Poland Part 3: Czestochowa

If anyone knows anything about Czestochowa, it’s probably because it is the home of the Jasna Gora Monastery, Poland’s most popular pilgrimage spot. It’s the only reason tourists ever visit the town. In fact, when we asked the staff at our hotel for directions to places in the opposite direction to the Jasna Gora, they seemed perplexed.

The Jasna Gora

The reason we were visiting Czestochowa was that it was where my grandfather lived before he was deported by the Nazis during World War II. In fact, Czestochowa was home to thousands of Jews for many years before the war.

Prior to the trip, Dad had sat down with my grandfather, who mapped out not only where he lived, but various locations of significance where members of his family lived and worked. With many places to visit, we set out early on Friday morning.

The first stop, naturally, was the building where my grandfather lived as a boy. We established which windows were his, and even snuck inside the building to try to determine which one might have been his door. We saw the courtyard behind the building where my great-grandfather had a workshop in which he made furniture. Today, the courtyard houses a cheap little market.

My grandfather’s building. I’m pretty sure the top right window was his.

In the courtyard. A favourite photo of mine.

Map in hand, Dad competently navigated us through the streets. We saw where Uncle Mendel’s bakery used to be, where an auntie and uncle of my grandfather’s used to live, the hospital where my great-great-grandmother once ran the kitchen, and the spot where the main Synagogue stood before it was violently destroyed.

Fortunately, I often pick up snippets from my grandfather about his childhood in Czestochowa. As such, it felt really special to see where it all happened, and to walk the streets that he walked every day. My Dad especially found it pertinent, and I think my grandfather was pleased that we were able to do it.

What really struck me was going to the area of the ghetto. The buildings there were completely dilapidated; virtually falling to pieces. Unlike in Warsaw and Krakow, there was no acknowledgement that it had once been a Jewish ghetto, which bothered me. Even in the sunshine, it was an unpleasant place to be.

A building in the old ghetto

After having lunch, we took our hire car and drove to the area where the Jewish Cemetery of Czestochowa was. It was quite a mission to find it; it’s inside the grounds of some sort of Foundry. For lack of any signage, we found some locals to ask, who pointed us in the right direction. (They spoke little English, but when we told them we were from Australia, they said ‘Kangaroo, Kangaroo!’ It was quite funny.)

The entrance to the Cemetery. If you can see, there is a Menorah on the top of the arch.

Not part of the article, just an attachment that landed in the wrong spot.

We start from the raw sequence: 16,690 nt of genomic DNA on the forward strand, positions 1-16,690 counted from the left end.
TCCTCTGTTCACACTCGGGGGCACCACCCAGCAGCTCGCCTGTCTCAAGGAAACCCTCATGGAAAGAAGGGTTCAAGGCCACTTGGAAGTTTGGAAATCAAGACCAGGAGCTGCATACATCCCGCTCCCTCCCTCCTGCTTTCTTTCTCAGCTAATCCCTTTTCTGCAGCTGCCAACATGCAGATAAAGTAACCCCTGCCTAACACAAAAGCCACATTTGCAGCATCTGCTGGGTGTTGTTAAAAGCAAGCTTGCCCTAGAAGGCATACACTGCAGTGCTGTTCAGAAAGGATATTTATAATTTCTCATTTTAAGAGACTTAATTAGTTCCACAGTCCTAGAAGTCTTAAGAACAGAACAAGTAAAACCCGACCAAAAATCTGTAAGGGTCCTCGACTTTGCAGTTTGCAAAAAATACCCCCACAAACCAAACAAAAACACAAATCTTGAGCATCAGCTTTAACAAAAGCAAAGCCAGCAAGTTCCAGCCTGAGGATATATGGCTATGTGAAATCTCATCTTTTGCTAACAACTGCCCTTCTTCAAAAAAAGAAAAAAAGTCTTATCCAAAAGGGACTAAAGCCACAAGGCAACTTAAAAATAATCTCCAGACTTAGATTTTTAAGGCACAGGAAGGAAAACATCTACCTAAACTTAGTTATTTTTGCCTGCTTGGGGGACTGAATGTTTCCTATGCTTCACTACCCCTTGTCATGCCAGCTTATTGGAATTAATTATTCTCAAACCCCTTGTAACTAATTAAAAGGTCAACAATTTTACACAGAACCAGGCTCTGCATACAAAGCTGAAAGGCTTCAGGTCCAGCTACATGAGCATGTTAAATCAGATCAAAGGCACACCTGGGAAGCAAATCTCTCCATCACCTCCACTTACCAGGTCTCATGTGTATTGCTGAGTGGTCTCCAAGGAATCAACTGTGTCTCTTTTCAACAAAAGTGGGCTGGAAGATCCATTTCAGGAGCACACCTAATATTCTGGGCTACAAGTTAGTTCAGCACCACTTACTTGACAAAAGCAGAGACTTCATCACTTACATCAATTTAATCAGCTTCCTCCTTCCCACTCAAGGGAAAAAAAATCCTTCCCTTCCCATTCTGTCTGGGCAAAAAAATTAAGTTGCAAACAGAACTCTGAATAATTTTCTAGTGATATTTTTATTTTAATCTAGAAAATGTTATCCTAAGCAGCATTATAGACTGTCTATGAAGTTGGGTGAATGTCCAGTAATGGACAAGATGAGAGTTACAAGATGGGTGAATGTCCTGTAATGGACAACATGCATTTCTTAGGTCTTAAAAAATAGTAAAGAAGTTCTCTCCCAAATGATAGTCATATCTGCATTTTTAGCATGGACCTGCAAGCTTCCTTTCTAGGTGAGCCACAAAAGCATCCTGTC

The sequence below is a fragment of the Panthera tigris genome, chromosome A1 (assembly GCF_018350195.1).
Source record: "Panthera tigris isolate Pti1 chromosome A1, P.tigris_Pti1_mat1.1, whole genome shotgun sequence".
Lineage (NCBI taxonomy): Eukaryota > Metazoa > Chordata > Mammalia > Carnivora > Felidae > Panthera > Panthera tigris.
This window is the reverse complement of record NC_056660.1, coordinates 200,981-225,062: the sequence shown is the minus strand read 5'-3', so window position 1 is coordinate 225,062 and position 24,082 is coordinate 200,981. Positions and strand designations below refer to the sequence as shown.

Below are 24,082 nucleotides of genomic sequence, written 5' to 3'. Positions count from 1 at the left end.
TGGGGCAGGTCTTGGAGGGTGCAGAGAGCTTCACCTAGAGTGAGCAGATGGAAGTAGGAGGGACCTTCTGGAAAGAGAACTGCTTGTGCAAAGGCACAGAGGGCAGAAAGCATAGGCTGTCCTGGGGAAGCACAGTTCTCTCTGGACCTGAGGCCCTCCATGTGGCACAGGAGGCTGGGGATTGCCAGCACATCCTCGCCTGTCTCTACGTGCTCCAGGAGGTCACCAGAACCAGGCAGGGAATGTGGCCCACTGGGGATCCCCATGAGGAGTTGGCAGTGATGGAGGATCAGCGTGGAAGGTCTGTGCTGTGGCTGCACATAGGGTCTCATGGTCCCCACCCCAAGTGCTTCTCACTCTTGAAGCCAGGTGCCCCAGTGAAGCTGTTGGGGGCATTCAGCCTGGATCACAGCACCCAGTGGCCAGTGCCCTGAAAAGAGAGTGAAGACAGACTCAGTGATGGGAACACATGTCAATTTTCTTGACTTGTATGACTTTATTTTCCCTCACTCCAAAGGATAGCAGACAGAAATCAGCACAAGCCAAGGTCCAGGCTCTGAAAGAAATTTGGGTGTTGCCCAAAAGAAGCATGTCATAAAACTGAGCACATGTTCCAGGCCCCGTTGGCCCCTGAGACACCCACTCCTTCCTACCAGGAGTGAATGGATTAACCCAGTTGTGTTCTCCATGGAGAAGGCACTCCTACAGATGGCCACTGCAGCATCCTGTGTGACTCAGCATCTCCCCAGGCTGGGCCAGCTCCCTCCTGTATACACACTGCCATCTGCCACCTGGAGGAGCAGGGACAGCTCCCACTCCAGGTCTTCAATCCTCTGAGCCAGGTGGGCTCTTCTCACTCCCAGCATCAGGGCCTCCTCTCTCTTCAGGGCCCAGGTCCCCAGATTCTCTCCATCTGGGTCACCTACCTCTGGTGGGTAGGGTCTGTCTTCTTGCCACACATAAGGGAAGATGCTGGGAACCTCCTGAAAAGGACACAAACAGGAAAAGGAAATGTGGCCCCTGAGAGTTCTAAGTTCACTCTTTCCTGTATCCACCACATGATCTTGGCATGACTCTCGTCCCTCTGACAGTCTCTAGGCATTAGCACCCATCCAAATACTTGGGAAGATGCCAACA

If the Cemetery in Warsaw was something, this one was even more unbelievable. It was relatively deserted, unattended to and overgrown. Thousands of graves, dating back to the early 1800s, enchant an expansive leafy forest. The stones are incredibly old, many of them no longer in place, and most of them unreadable. I have to say, there was a kind of peacefulness about the place. It is almost certain that we have ascendants buried there, but there was little hope of locating their graves.

One of many photos I took there.

Something I always found amusing was my grandfather recollecting how he used to go on holidays with his parents 14 kilometres away from his home. Three stops on the train, in fact. A big adventure – family members even went to the train station to say goodbye to them. Since my grandfather has fond memories of this place, and it wasn’t far away, we decided to go there. The place is pretty much a cute little street with a forest at the end. My grandfather used to stay on the street, and recalls the fun he had spending days playing in the forest.

The holiday spot

The aforementioned Jasna Gora resembles a fortress, and is at the top of a hill in the centre of the city – it’s hard to miss. Since we had ticked everything off my Dad’s list of things we had to do, we decided to see what all the fuss is about and hit the main tourist attraction. It certainly is a remarkable place. The famous image of the Black Madonna, dating back hundreds of years, is Jasna Gora’s most precious treasure. Miraculous powers are attributed to it. It sits atop a high altar in an impressive looking chapel, adjacent to a beautiful baroque church.

Inside the Church

The Black Madonna is behind the gates

Because of the Jasna Gora, Czestochowa has been able to develop itself into a town which appeals to tourists. We ate dinner on the main street, which is nicely done with a good variety of restaurants and shops. Not the entire town is aesthetically pleasing, though. A lot of it is dominated by those unattractive Soviet-style blocks we saw in Warsaw.

The main street at night

Czestochowa, the pen-ultimate leg of our trip, was worthwhile and even enjoyable. Watch this space for a post about Krakow, our final destination.

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2 thoughts on “Poland Part 3: Czestochowa

  1. Hi

    My mother was born in Czestochowa in 1928 and I try to visit the place every year with her.

    I’m sure my mother and your grandfather could reminisce about the old times.

  2. Pingback: Beauty and wonder in Prague | Phoebe Abroad

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